This page explains how to give your child ear drops or spray and how to look after these types of medicine.
Instructions on giving your child ear drops
Wash your hands.
- Get your child into any of these positions, with the ear you are treating facing upwards:
Tilt your child’s head back and to one side.
Lay your child flat on his or her back.
Ask someone to hold your child in a safe position as above.
Wrap your baby or young child in a light blanket or sheet to keep his or her arms and legs still.
Shake the bottle or spray.
Remove the top of the bottle or spray and throw away the plastic seal.
Gently pull your child’s earlobe backwards to open up the ear canal.
Put the prescribed amount of drops or spray into the ear canal.
Keep your child in this position for a few minutes so the drops or spray can spread inside the ear.
If your child needs drops or spray in the other ear, turn him or her over so that the other ear is facing upwards and repeat the above steps.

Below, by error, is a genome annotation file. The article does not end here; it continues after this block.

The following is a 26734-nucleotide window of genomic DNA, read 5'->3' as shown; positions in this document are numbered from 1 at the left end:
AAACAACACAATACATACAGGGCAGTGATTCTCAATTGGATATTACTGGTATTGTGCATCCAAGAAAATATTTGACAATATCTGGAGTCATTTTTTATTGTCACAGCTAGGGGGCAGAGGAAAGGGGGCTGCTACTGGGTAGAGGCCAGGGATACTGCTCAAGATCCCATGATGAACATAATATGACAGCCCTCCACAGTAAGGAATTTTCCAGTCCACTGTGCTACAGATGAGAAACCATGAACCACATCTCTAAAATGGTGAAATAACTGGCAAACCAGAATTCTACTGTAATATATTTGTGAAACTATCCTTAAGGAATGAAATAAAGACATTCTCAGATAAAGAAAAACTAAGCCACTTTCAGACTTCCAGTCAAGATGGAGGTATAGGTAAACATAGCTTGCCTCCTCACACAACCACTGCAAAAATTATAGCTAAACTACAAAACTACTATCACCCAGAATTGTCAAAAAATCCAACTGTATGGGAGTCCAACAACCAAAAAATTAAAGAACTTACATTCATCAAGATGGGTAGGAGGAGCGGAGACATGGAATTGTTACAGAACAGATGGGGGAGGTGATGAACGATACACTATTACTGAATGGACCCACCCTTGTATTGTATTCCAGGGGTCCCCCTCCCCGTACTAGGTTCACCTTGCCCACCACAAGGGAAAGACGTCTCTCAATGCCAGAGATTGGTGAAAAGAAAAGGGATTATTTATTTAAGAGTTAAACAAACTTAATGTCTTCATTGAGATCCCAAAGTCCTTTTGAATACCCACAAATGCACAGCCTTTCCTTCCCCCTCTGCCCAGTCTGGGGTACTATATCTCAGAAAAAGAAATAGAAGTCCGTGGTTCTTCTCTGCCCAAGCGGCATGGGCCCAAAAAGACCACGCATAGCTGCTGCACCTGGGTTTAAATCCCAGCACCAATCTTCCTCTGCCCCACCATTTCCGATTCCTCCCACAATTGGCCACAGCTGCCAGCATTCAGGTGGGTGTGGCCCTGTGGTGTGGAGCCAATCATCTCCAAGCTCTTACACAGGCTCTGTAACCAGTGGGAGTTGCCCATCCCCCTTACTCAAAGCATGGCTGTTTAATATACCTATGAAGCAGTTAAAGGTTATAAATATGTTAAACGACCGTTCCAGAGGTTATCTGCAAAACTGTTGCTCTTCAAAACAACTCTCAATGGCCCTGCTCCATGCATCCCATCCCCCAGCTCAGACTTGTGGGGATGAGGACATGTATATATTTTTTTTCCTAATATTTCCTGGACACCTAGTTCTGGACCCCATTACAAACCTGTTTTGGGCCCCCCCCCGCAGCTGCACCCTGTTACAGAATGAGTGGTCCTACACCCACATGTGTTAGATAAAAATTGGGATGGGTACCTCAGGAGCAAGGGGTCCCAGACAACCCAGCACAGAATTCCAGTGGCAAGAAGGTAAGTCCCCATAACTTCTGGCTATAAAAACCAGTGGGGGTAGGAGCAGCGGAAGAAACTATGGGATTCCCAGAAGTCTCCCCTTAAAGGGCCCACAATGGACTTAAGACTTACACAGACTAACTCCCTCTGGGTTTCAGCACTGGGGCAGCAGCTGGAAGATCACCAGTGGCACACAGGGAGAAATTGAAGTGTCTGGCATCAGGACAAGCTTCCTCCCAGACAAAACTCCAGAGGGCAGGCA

Put the top back on the bottle or spray.
Looking after your child’s ear drops or spray
- Always check the expiry date of the medicine before giving it to your child.
- Keep the bottle or spray tightly closed in a cool, dark place according to the label.
- Read the instructions on the label and only use the drops or spray in the affected ear(s).
- Ear drops or sprays should not be used longer than stated on the label. This is because they can become dirty and infected. If you are giving your child ear drops or spray for a certain number of days, write the date you open the bottle on the label so you will know when to throw it away.
- Keep all medicines out of the reach of children.
If you have any questions about your child’s ear drops, please ask your family doctor (GP) or local community pharmacist.
Ref: 2012F0750 January 2013
Compiled by the Pharmacy department in collaboration with the Child and Family Information Group.
Please read this information in conjunction with any patient information leaflet provided by the manufacturer. However, please note that this information explains about the use of medicines in children and young people so may differ from the manufacturer’s information.
Each person reacts differently to medicines so your child will not necessarily suffer every side effect mentioned. This information does not constitute health or medical advice and will not necessarily reflect treatment at other hospitals. If you have any questions, please ask your doctor. No liability can be taken as a result of using this information.